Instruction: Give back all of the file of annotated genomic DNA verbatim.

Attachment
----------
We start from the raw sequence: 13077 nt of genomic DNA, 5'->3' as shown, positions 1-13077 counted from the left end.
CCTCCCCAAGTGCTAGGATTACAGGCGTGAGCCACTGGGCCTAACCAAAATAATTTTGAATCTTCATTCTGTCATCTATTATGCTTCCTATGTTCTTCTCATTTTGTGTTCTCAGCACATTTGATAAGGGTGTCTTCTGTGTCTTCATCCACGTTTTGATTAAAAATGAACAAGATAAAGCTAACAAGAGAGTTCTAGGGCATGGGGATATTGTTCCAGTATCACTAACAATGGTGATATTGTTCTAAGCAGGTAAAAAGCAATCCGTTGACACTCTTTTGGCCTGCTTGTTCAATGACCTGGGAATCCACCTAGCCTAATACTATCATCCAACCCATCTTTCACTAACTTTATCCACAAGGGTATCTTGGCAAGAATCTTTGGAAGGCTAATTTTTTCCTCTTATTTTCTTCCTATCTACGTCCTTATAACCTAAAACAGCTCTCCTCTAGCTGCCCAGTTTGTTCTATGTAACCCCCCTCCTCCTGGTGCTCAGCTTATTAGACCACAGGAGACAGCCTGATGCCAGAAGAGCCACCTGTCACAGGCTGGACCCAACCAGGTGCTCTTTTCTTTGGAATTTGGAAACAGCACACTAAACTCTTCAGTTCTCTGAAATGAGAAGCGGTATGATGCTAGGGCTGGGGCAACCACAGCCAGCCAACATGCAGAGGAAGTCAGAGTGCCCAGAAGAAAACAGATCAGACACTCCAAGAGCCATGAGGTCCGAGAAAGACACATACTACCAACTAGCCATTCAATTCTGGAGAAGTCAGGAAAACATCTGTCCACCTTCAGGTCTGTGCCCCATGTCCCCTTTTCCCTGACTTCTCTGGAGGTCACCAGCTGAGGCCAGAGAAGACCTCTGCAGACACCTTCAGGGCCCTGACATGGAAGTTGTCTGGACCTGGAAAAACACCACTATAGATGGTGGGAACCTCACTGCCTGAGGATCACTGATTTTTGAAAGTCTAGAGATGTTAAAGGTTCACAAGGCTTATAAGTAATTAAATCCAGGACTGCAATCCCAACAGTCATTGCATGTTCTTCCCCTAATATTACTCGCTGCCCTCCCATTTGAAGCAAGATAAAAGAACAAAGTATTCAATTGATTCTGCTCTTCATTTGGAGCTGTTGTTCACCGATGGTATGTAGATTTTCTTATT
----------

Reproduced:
We start from the raw sequence: 13077 nt of genomic DNA, 5'->3' as shown, positions 1-13077 counted from the left end.
CCTCCCCAAGTGCTAGGATTACAGGCGTGAGCCACTGGGCCTAACCAAAATAATTTTGAATCTTCATTCTGTCATCTATTATGCTTCCTATGTTCTTCTCATTTTGTGTTCTCAGCACATTTGATAAGGGTGTCTTCTGTGTCTTCATCCACGTTTTGATTAAAAATGAACAAGATAAAGCTAACAAGAGAGTTCTAGGGCATGGGGATATTGTTCCAGTATCACTAACAATGGTGATATTGTTCTAAGCAGGTAAAAAGCAATCCGTTGACACTCTTTTGGCCTGCTTGTTCAATGACCTGGGAATCCACCTAGCCTAATACTATCATCCAACCCATCTTTCACTAACTTTATCCACAAGGGTATCTTGGCAAGAATCTTTGGAAGGCTAATTTTTTCCTCTTATTTTCTTCCTATCTACGTCCTTATAACCTAAAACAGCTCTCCTCTAGCTGCCCAGTTTGTTCTATGTAACCCCCCTCCTCCTGGTGCTCAGCTTATTAGACCACAGGAGACAGCCTGATGCCAGAAGAGCCACCTGTCACAGGCTGGACCCAACCAGGTGCTCTTTTCTTTGGAATTTGGAAACAGCACACTAAACTCTTCAGTTCTCTGAAATGAGAAGCGGTATGATGCTAGGGCTGGGGCAACCACAGCCAGCCAACATGCAGAGGAAGTCAGAGTGCCCAGAAGAAAACAGATCAGACACTCCAAGAGCCATGAGGTCCGAGAAAGACACATACTACCAACTAGCCATTCAATTCTGGAGAAGTCAGGAAAACATCTGTCCACCTTCAGGTCTGTGCCCCATGTCCCCTTTTCCCTGACTTCTCTGGAGGTCACCAGCTGAGGCCAGAGAAGACCTCTGCAGACACCTTCAGGGCCCTGACATGGAAGTTGTCTGGACCTGGAAAAACACCACTATAGATGGTGGGAACCTCACTGCCTGAGGATCACTGATTTTTGAAAGTCTAGAGATGTTAAAGGTTCACAAGGCTTATAAGTAATTAAATCCAGGACTGCAATCCCAACAGTCATTGCATGTTCTTCCCCTAATATTACTCGCTGCCCTCCCATTTGAAGCAAGATAAAAGAACAAAGTATTCAATTGATTCTGCTCTTCATTTGGAGCTGTTGTTCACCGATGGTATGTAGATTTTCTTATT